Bitcoin uses peer-to-peer technology to operate with no central authority or banks.
Bitcoin is different than any currency you’ve used before, so it's very important to understand some key points.
There are several different types of Bitcoin wallets, but the most important distinction is in relation to who is in control of the private keys required to spend the bitcoins.
Bitcoin isn’t owned by anyone. Bitcoin transactions are irreversible. This means that no one, including banks, or governments can block you from sending or receiving bitcoins with anyone else.
Bitcoin’s price is determined by the laws of supply and demand. Because the supply is limited to 21 million bitcoins, as more people use Bitcoin the increased demand, combined with the fixed supply, will force the price to go up.
There are several ways to buy Bitcoin, but trusted exchanges are a great way to acquire Bitcoin. Because there are inefficiencies in the traditional banking system, exchanges will sometimes have slightly different prices.
Because all Bitcoin transactions are stored on a public ledger known as the blockchain, people might be able to link your identity to a transaction over time.
Bitcoin transactions are seen by the entire network within a few seconds and are usually recorded into Bitcoin's world wide ledger called the blockchain, in the next block.
Its really easy.
Just follow these 3 simple steps.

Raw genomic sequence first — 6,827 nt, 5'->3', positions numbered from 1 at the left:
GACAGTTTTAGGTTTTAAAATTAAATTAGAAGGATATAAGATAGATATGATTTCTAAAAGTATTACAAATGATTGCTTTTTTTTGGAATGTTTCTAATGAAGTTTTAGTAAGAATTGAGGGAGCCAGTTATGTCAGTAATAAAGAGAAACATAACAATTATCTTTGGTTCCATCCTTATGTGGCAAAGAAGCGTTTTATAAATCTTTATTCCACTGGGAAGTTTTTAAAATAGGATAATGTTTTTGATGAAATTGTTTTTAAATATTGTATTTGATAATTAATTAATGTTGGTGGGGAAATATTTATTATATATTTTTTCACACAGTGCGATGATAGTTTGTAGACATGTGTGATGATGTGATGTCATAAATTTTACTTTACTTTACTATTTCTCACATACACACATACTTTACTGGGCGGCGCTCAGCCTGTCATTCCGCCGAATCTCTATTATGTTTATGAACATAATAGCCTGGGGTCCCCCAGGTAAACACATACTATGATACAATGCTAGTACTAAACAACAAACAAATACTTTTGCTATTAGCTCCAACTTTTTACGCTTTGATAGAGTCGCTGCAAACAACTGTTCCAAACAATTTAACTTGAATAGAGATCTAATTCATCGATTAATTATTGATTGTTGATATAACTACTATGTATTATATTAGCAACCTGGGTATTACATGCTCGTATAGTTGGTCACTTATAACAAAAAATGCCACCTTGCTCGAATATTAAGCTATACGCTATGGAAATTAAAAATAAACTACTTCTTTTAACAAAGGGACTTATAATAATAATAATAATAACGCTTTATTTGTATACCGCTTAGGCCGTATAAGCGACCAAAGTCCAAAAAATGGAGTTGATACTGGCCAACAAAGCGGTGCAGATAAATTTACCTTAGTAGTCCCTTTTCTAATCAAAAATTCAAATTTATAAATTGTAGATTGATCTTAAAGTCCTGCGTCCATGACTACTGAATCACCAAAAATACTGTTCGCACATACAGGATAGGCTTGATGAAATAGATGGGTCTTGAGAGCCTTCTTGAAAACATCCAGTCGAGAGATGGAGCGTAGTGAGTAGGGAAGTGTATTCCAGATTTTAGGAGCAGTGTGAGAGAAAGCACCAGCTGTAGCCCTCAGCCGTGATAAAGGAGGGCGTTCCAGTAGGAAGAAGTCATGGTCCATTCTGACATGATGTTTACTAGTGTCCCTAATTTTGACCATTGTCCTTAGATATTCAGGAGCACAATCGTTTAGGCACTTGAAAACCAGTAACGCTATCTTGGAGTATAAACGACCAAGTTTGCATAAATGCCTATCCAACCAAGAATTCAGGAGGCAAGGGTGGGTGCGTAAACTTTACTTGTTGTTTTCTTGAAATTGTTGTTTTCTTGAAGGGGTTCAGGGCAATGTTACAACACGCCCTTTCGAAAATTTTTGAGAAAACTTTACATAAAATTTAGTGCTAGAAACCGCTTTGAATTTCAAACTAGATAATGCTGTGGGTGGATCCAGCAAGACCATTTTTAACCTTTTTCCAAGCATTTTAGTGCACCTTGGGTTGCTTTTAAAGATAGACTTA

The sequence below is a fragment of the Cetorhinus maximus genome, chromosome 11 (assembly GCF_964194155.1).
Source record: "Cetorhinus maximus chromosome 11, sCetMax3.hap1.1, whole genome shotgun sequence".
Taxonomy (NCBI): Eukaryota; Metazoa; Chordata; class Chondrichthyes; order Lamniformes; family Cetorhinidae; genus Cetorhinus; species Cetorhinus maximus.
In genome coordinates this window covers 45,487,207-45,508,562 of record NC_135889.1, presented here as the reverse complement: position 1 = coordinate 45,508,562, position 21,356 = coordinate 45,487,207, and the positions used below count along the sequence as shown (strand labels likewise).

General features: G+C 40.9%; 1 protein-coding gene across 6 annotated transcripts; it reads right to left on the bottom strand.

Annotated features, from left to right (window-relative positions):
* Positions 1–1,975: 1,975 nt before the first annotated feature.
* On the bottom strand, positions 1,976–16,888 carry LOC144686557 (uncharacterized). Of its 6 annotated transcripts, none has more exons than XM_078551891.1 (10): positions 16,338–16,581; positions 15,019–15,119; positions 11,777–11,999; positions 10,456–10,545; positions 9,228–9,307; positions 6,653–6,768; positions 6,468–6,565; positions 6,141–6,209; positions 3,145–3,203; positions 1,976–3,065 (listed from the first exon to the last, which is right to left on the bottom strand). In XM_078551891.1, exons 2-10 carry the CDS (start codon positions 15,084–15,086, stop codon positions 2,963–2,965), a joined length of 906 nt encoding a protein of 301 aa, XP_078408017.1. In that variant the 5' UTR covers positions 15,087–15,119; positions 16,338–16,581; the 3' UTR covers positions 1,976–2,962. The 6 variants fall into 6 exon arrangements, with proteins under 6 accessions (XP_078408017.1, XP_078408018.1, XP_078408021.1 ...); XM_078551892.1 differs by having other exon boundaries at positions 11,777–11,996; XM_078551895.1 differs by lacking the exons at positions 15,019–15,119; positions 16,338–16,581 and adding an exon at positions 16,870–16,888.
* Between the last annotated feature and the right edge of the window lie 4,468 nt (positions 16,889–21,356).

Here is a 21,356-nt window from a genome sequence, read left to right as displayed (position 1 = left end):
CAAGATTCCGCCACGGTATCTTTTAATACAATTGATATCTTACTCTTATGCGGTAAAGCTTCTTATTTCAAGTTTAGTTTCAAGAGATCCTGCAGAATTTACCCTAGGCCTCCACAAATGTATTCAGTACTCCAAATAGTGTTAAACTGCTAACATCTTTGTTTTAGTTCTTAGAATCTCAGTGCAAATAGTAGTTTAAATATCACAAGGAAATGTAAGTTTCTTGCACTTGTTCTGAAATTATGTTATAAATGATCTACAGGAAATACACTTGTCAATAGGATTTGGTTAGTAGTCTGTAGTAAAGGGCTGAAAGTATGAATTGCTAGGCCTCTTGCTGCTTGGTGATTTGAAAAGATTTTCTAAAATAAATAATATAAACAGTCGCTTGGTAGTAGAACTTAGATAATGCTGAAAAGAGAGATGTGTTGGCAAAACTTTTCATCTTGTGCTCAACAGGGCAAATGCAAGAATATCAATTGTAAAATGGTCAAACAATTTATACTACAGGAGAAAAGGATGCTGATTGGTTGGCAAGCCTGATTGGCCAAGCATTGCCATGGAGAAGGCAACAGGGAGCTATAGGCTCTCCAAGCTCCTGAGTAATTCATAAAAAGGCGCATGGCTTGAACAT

Choosing a wallet is easy, but there are lots of different options. Your wallet can be kept online or on your iPhone and Android device. Check our trusted wallets.
Obtaining bitcoins works just like obtaining any other currency. The easiest way is to just buy them on one of our trusted Bitcoin exchanges.
Using and spending bitcoins is easy. The first step is finding the businesses that accept bitcoins. More businesses, accepts bitcoin payments every day.
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Bitcoin is a network that allows a new form of monetary payment and medium of exchange. The currency is the first of its class as a decentralized peer-to-peer technology with no central point of issuance. Bitcoin's network uses Proof-of-Work as an economic deterrence against points of failure. Users and miners make up this vast network.
The original Bitcoin code was designed by Satoshi Nakamoto under MIT open source credentials. In 2008 Nakamoto outlined the idea behind Bitcoin in his White Paper, which scientifically described how the cryptocurrency would function. Bitcoin is the first successful digital currency designed with trust in cryptography over central authorities. Satoshi left the Bitcoin code in the hands of developers and the community in 2010. Thus far hundreds of developers have added to the core code throughout the years.
Bitcoin is a network operating by the three foundational principles of technological freedom: Decentralization, Open Source code, and true Peer-to-Peer technology. Bitcoin’s trust is based on the subjective valuations of human faith in mathematical algorithms, encryption and numbers. With the three pillars of technological principles Bitcoin’s blockchain is a peer-reviewed system of integrity.
Unfortunately, since unique private keys are associated with individual Bitcoin wallets, if the keys are lost, there is ultimately no way to retrieve that key without a passcode seed or other retrieval system; and that key is required to spend those coins. However, most modern wallets, like Mycelium, have wallet and key backups that you can build prior to storing money. This will allow you to create a new private key so that you may restore your private key on a new wallet if lost.